Professionalism in the work place can be much more than just a point of company pride -- it can be the difference between life and death. An out-of-state dermatologist was recently accused of behaving inappropriately in the operating room, causing severe injuries to her patients. She is currently facing at least five medical malpractice lawsuits, which Maryland victims of malpractice may also choose to utilize when seeking justice.

Nearly three years ago, a soon-to-be married bride sought help from the self-proclaimed "leading cosmetic surgeon" in the area. Although the bride was only seeking a minor cosmetic correction surgery, the surgeon convinced her to undergo an additional surgery to make her stomach flatter. After eight hours of surgery, the bride stopped breathing. Although the attending staff phoned 911, the damage was already done by the time they arrived, and the bride suffered permanent and irreversible brain damage. The victim is now cared for full-time by her adult son.

Should school buses have seat belts? NTSB says the time has come.

The National Transportation Safety Board is recommending seat belts on school buses. This may be the push needed for Maryland and other states to protect students who take the bus.

Seat belts on buses do save lives and limit injuries. However, the debate always comes down to the substantial cost of adding safety belts and who will pay for it. School districts look to state legislatures. States look to the federal government.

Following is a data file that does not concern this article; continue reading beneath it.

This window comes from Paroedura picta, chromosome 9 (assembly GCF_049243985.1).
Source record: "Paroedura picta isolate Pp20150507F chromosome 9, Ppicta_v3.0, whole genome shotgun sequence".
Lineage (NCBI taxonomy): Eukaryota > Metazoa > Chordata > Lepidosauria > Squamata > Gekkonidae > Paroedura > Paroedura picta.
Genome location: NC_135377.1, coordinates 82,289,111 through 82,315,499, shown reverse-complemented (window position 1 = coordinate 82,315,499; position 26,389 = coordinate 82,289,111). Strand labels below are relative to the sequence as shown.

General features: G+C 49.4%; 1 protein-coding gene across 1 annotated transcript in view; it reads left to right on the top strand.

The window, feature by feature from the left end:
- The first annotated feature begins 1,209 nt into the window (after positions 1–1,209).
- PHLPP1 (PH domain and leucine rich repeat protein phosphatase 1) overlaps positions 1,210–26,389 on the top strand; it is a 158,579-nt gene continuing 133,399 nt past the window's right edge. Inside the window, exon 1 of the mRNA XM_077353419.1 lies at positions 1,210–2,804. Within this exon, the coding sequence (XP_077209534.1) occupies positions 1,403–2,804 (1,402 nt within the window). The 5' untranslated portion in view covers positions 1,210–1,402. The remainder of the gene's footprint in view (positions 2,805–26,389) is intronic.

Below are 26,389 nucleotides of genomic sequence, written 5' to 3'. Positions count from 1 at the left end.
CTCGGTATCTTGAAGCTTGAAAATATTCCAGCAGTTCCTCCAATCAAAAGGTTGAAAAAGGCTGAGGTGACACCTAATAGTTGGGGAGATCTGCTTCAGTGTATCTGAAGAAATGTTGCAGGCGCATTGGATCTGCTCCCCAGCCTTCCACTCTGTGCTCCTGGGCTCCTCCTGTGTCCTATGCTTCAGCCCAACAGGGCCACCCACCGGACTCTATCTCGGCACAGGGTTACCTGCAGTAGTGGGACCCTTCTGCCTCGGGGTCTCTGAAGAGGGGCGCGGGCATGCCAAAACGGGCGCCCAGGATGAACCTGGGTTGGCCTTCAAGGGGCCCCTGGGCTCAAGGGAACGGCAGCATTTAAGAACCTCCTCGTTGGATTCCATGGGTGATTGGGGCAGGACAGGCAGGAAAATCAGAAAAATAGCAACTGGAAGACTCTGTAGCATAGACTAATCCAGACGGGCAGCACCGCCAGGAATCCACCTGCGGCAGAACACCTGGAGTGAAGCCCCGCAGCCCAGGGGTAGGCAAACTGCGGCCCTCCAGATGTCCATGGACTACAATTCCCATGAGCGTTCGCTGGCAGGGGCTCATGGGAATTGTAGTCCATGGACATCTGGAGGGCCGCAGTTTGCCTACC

Experts point to SUVs for increase in fatal pedestrian accidents

Sports utility vehicles are popular choices for many families in Maryland, and it is easy to see why. These vehicles typically offer adequate seating, ample storage space and competitive gas mileage, all of which is perfect for a busy family on the go. However, there may be a darker side to SUVs -- an increase in pedestrian accidents.

In 2009, the number of pedestrian fatalities -- having been on a downward trend since 1975 -- hit a record low. But that did not last long, and from 2009 to 2016, fatal accidents involving a single motor vehicle and pedestrians shot back up over 80 percent. So what is to blame for this frightening increase in deadly pedestrian accidents? Experts from the Governors Highway Safety Associate believe that SUVs are responsible for the sharp uptake in deaths.

Car crashes caused by texting happen in a matter of seconds

People go through life thinking that if they had been a few seconds earlier or a few seconds later, such-and-such would not have happened.

So it is with car crashes and texting. Maryland law prohibits drivers from using hand-held devices while operating a vehicle, yet texting while driving continues to cause roadway disasters. Looking away from the road for a few seconds can literally be life or death.

Police say driver in truck accident was drunk at the time

Drunk driving remains a threat to innocent motorists, their passengers and others using Maryland's roadways. A crash involving a drunk driver and a passenger vehicle has enough potential to be serious or deadly, but when a truck is also involved, the force of the impact only increases. Under these circumstances, a truck accident tends to increase the possibility of fatalities exponentially.

On a recent Monday, a Penske truck driven by a 49-year-old man careened into the rear of a passenger vehicle carrying a family of three. The impact critically injured the 3-month-old boy in the backseat of the vehicle. Troopers with the Maryland State Police report that the baby's parents "did everything right" in that the baby was properly strapped into a car seat. It just wasn't enough, and the infant died on the Thursday following the crash.